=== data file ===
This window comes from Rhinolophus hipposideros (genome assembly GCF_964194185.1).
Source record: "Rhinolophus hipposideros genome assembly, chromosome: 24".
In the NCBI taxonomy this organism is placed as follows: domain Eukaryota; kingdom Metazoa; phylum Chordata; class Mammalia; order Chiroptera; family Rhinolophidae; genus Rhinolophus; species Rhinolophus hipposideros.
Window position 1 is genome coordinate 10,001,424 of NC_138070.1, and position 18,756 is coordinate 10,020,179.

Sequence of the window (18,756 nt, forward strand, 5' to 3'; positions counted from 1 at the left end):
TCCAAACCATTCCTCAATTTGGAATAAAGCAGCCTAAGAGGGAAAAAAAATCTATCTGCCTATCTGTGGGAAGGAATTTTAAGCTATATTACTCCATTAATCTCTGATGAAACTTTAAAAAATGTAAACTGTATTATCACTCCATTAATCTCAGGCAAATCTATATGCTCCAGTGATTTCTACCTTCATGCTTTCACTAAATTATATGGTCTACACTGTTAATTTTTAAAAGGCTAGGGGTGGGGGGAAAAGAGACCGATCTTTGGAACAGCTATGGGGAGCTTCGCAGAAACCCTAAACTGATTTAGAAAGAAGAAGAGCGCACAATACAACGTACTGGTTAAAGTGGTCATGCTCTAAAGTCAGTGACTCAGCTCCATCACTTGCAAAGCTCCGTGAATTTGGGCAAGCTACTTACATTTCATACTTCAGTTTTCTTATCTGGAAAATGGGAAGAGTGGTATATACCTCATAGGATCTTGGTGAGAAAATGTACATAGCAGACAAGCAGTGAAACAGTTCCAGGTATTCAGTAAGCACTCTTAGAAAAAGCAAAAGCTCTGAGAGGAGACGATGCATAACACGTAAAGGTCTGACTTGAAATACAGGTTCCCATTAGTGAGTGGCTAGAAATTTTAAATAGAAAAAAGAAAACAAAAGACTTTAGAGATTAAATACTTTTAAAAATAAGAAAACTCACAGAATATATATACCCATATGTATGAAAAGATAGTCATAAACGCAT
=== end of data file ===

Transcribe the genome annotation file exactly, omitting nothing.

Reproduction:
This window comes from Rhinolophus hipposideros (genome assembly GCF_964194185.1).
Source record: "Rhinolophus hipposideros genome assembly, chromosome: 24".
In the NCBI taxonomy this organism is placed as follows: domain Eukaryota; kingdom Metazoa; phylum Chordata; class Mammalia; order Chiroptera; family Rhinolophidae; genus Rhinolophus; species Rhinolophus hipposideros.
Window position 1 is genome coordinate 10,001,424 of NC_138070.1, and position 18,756 is coordinate 10,020,179.

Sequence of the window (18,756 nt, forward strand, 5' to 3'; positions counted from 1 at the left end):
TCCAAACCATTCCTCAATTTGGAATAAAGCAGCCTAAGAGGGAAAAAAAATCTATCTGCCTATCTGTGGGAAGGAATTTTAAGCTATATTACTCCATTAATCTCTGATGAAACTTTAAAAAATGTAAACTGTATTATCACTCCATTAATCTCAGGCAAATCTATATGCTCCAGTGATTTCTACCTTCATGCTTTCACTAAATTATATGGTCTACACTGTTAATTTTTAAAAGGCTAGGGGTGGGGGGAAAAGAGACCGATCTTTGGAACAGCTATGGGGAGCTTCGCAGAAACCCTAAACTGATTTAGAAAGAAGAAGAGCGCACAATACAACGTACTGGTTAAAGTGGTCATGCTCTAAAGTCAGTGACTCAGCTCCATCACTTGCAAAGCTCCGTGAATTTGGGCAAGCTACTTACATTTCATACTTCAGTTTTCTTATCTGGAAAATGGGAAGAGTGGTATATACCTCATAGGATCTTGGTGAGAAAATGTACATAGCAGACAAGCAGTGAAACAGTTCCAGGTATTCAGTAAGCACTCTTAGAAAAAGCAAAAGCTCTGAGAGGAGACGATGCATAACACGTAAAGGTCTGACTTGAAATACAGGTTCCCATTAGTGAGTGGCTAGAAATTTTAAATAGAAAAAAGAAAACAAAAGACTTTAGAGATTAAATACTTTTAAAAATAAGAAAACTCACAGAATATATATACCCATATGTATGAAAAGATAGTCATAAACGCAT